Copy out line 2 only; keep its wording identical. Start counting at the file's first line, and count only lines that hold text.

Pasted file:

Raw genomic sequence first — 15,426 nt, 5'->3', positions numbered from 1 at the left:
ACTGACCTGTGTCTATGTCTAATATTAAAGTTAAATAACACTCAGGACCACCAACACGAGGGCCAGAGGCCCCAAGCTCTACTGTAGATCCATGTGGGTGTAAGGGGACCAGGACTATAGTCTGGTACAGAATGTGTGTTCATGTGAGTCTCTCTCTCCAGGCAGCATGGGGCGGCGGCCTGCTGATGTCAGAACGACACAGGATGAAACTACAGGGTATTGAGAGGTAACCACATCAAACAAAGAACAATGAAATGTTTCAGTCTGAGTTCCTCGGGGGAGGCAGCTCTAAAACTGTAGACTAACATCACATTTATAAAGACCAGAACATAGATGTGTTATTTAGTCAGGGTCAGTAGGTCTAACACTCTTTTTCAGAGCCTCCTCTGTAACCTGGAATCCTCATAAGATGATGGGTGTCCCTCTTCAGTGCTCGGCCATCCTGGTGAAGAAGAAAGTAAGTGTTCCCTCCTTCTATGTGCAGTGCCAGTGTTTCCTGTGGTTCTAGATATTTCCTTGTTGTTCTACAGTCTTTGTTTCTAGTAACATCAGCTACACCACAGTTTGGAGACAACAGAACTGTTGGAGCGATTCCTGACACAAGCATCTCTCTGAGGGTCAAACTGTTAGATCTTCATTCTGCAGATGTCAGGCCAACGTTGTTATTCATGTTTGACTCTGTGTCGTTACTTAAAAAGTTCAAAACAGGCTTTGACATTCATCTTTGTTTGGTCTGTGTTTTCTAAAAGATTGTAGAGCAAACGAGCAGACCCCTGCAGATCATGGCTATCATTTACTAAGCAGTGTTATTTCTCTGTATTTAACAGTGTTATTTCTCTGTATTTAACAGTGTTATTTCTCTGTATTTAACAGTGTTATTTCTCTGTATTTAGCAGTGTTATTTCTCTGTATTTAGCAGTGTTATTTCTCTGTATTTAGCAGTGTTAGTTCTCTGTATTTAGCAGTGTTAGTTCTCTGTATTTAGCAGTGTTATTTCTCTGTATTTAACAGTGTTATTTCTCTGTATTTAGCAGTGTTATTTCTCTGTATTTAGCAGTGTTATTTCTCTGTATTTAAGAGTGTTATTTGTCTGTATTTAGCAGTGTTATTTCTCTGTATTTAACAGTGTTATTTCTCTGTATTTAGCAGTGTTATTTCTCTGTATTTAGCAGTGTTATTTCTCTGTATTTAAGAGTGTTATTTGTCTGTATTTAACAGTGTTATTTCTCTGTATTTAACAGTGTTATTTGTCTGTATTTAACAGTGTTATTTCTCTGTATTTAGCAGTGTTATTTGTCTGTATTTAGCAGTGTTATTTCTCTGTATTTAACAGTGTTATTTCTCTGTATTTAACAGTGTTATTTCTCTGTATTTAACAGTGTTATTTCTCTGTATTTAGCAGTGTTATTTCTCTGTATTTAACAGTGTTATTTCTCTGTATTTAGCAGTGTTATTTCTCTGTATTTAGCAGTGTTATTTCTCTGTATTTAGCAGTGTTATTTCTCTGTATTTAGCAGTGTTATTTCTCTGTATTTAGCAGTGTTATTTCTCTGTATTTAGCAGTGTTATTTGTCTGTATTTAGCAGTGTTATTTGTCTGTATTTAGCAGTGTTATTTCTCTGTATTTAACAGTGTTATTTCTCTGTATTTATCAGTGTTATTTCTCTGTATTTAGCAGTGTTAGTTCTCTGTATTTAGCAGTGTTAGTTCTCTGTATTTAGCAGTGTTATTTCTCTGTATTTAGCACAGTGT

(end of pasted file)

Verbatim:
ACTGACCTGTGTCTATGTCTAATATTAAAGTTAAATAACACTCAGGACCACCAACACGAGGGCCAGAGGCCCCAAGCTCTACTGTAGATCCATGTGGGTGTAAGGGGACCAGGACTATAGTCTGGTACAGAATGTGTGTTCATGTGAGTCTCTCTCTCCAGGCAGCATGGGGCGGCGGCCTGCTGATGTCAGAACGACACAGGATGAAACTACAGGGTATTGAGAGGTAACCACATCAAACAAAGAACAATGAAATGTTTCAGTCTGAGTTCCTCGGGGGAGGCAGCTCTAAAACTGTAGACTAACATCACATTTATAAAGACCAGAACATAGATGTGTTATTTAGTCAGGGTCAGTAGGTCTAACACTCTTTTTCAGAGCCTCCTCTGTAACCTGGAATCCTCATAAGATGATGGGTGTCCCTCTTCAGTGCTCGGCCATCCTGGTGAAGAAGAAAGTAAGTGTTCCCTCCTTCTATGTGCAGTGCCAGTGTTTCCTGTGGTTCTAGATATTTCCTTGTTGTTCTACAGTCTTTGTTTCTAGTAACATCAGCTACACCACAGTTTGGAGACAACAGAACTGTTGGAGCGATTCCTGACACAAGCATCTCTCTGAGGGTCAAACTGTTAGATCTTCATTCTGCAGATGTCAGGCCAACGTTGTTATTCATGTTTGACTCTGTGTCGTTACTTAAAAAGTTCAAAACAGGCTTTGACATTCATCTTTGTTTGGTCTGTGTTTTCTAAAAGATTGTAGAGCAAACGAGCAGACCCCTGCAGATCATGGCTATCATTTACTAAGCAGTGTTATTTCTCTGTATTTAACAGTGTTATTTCTCTGTATTTAACAGTGTTATTTCTCTGTATTTAACAGTGTTATTTCTCTGTATTTAGCAGTGTTATTTCTCTGTATTTAGCAGTGTTATTTCTCTGTATTTAGCAGTGTTAGTTCTCTGTATTTAGCAGTGTTAGTTCTCTGTATTTAGCAGTGTTATTTCTCTGTATTTAACAGTGTTATTTCTCTGTATTTAGCAGTGTTATTTCTCTGTATTTAGCAGTGTTATTTCTCTGTATTTAAGAGTGTTATTTGTCTGTATTTAGCAGTGTTATTTCTCTGTATTTAACAGTGTTATTTCTCTGTATTTAGCAGTGTTATTTCTCTGTATTTAGCAGTGTTATTTCTCTGTATTTAAGAGTGTTATTTGTCTGTATTTAACAGTGTTATTTCTCTGTATTTAACAGTGTTATTTGTCTGTATTTAACAGTGTTATTTCTCTGTATTTAGCAGTGTTATTTGTCTGTATTTAGCAGTGTTATTTCTCTGTATTTAACAGTGTTATTTCTCTGTATTTAACAGTGTTATTTCTCTGTATTTAACAGTGTTATTTCTCTGTATTTAGCAGTGTTATTTCTCTGTATTTAACAGTGTTATTTCTCTGTATTTAGCAGTGTTATTTCTCTGTATTTAGCAGTGTTATTTCTCTGTATTTAGCAGTGTTATTTCTCTGTATTTAGCAGTGTTATTTCTCTGTATTTAGCAGTGTTATTTCTCTGTATTTAGCAGTGTTATTTGTCTGTATTTAGCAGTGTTATTTGTCTGTATTTAGCAGTGTTATTTCTCTGTATTTAACAGTGTTATTTCTCTGTATTTATCAGTGTTATTTCTCTGTATTTAGCAGTGTTAGTTCTCTGTATTTAGCAGTGTTAGTTCTCTGTATTTAGCAGTGTTATTTCTCTGTATTTAGCACAGTGT